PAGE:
1. HERE IS THE "TURTLE" Like so many functions in lutherie, you need to have a jig. I made the "turtle" to aid in assembling pinecone ukes, both concert and soprano. It works really well allowing me to adjust and place the sides exactly where I want them.
3. YOU MUST TRIM THE ENDS to the proper length so that the sides fit perfectly on the scribed lines on the underside of the top. Takes some trial and error and probably more than one trim cut to get it right. Better to take lots of "too little" cuts than one "oops, thats too much" cut. I use a simple miter board to get a square cut- and a fine tooth Japanese "pull saw" a great tool.
5. GIVE THE GLUED edge an hour to set up and then for true strength you glue on the tentelones, the little strips of wood cut so you can bend them around the shape of the side. They are what really hold an instrument together. They are glued on two sides and held in place with clamps made from pieces of 3/16th plywood cut down the middle to provide a scissors hold.
22. HERE IS THE TOP AND NECK in position on the "turtle" I clamp the neck to the neck of the "turtle" with a cushioned clamp. The brown wood braces are movable in and out to address the side when it is installed. A cutaway under the brace allows the edge of the top to slip under the brace.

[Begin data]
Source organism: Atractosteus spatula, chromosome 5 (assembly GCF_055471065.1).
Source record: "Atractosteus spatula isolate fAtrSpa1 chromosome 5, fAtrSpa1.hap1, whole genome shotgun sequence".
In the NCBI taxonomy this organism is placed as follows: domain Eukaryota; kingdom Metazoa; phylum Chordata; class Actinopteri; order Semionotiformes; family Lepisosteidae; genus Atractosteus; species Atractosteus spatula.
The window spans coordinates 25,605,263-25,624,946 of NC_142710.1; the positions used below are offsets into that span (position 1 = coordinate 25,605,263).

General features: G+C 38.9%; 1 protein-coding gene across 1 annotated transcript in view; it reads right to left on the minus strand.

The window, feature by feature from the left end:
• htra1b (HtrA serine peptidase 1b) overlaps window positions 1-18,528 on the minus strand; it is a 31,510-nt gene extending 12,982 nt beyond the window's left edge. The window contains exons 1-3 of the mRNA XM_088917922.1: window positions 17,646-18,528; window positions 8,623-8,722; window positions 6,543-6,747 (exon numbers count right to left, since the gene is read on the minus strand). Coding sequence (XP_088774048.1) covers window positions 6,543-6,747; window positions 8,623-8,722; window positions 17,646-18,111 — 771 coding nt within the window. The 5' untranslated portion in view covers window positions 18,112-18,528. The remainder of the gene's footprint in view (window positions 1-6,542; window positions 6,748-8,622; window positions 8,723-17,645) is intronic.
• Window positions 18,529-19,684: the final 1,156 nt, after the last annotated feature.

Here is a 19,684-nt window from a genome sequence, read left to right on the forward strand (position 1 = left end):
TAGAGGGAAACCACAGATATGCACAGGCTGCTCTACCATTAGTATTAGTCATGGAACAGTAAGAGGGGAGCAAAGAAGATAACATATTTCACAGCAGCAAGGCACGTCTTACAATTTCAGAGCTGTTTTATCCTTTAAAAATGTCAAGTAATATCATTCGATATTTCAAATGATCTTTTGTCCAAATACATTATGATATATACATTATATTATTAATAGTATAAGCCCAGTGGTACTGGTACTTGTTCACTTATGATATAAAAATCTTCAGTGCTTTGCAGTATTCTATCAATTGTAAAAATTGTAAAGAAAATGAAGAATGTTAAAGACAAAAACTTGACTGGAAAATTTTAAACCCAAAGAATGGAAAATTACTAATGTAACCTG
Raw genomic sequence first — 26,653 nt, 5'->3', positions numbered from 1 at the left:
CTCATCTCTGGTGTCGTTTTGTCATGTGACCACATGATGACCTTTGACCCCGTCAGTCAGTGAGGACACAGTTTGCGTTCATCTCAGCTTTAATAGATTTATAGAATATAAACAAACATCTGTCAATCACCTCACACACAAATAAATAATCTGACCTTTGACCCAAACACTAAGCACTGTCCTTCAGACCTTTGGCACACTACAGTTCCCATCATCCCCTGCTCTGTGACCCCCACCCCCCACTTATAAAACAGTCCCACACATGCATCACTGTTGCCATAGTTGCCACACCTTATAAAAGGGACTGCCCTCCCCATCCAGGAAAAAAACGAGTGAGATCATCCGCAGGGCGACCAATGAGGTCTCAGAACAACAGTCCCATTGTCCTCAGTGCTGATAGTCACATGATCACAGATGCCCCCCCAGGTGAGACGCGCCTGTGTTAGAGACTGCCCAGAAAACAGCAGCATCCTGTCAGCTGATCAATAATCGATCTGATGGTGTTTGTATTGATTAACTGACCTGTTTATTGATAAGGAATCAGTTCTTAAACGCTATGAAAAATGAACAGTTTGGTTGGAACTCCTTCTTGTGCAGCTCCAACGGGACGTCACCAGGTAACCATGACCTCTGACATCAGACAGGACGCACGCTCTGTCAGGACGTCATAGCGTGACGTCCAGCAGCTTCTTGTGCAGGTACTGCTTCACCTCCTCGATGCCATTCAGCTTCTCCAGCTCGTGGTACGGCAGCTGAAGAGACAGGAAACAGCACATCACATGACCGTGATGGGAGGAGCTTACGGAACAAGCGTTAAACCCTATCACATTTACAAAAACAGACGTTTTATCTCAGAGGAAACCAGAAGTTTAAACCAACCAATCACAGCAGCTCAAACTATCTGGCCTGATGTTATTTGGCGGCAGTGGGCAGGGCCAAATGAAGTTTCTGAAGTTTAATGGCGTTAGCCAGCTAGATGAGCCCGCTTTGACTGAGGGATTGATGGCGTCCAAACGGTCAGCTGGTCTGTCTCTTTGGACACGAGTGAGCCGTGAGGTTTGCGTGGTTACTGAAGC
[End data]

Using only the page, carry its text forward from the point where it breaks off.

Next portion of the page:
4. WITH THE SIDE glued on the under edge I now clamp it down tight with these barrel clamps and I have also glued the bottom of the side to the butt plate and secured it with an Irwin clamp. Note that the walnut braces are now held in position by their wing nuts and keeping the side in exactly the right position while the glue dries.
6. ONCE THE TOP TENELONES are dry it is time to take off all the clamps and with clothespin clamps, glue the bottom tenelones on. Once the back is carved it will be glued to these tentelones.